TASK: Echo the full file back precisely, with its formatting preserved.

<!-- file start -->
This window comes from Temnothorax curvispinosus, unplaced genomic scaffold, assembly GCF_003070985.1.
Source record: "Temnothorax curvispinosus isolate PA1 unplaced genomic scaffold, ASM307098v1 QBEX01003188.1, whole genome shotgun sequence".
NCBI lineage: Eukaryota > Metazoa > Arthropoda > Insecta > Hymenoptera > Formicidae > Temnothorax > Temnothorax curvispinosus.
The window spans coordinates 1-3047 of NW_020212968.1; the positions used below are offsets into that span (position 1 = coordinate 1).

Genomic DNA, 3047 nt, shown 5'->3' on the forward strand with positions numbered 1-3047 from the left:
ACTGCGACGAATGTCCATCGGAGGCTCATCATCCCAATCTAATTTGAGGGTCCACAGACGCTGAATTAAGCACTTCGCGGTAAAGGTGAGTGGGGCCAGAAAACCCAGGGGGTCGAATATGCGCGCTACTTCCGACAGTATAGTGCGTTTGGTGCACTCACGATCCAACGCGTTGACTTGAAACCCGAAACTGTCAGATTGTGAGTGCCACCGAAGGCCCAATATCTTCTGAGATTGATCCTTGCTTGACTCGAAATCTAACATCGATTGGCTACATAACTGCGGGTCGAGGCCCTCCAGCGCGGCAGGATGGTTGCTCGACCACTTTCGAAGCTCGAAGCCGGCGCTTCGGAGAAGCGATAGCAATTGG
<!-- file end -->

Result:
This window comes from Temnothorax curvispinosus, unplaced genomic scaffold, assembly GCF_003070985.1.
Source record: "Temnothorax curvispinosus isolate PA1 unplaced genomic scaffold, ASM307098v1 QBEX01003188.1, whole genome shotgun sequence".
NCBI lineage: Eukaryota > Metazoa > Arthropoda > Insecta > Hymenoptera > Formicidae > Temnothorax > Temnothorax curvispinosus.
The window spans coordinates 1-3047 of NW_020212968.1; the positions used below are offsets into that span (position 1 = coordinate 1).

Genomic DNA, 3047 nt, shown 5'->3' on the forward strand with positions numbered 1-3047 from the left:
ACTGCGACGAATGTCCATCGGAGGCTCATCATCCCAATCTAATTTGAGGGTCCACAGACGCTGAATTAAGCACTTCGCGGTAAAGGTGAGTGGGGCCAGAAAACCCAGGGGGTCGAATATGCGCGCTACTTCCGACAGTATAGTGCGTTTGGTGCACTCACGATCCAACGCGTTGACTTGAAACCCGAAACTGTCAGATTGTGAGTGCCACCGAAGGCCCAATATCTTCTGAGATTGATCCTTGCTTGACTCGAAATCTAACATCGATTGGCTACATAACTGCGGGTCGAGGCCCTCCAGCGCGGCAGGATGGTTGCTCGACCACTTTCGAAGCTCGAAGCCGGCGCTTCGGAGAAGCGATAGCAATTGG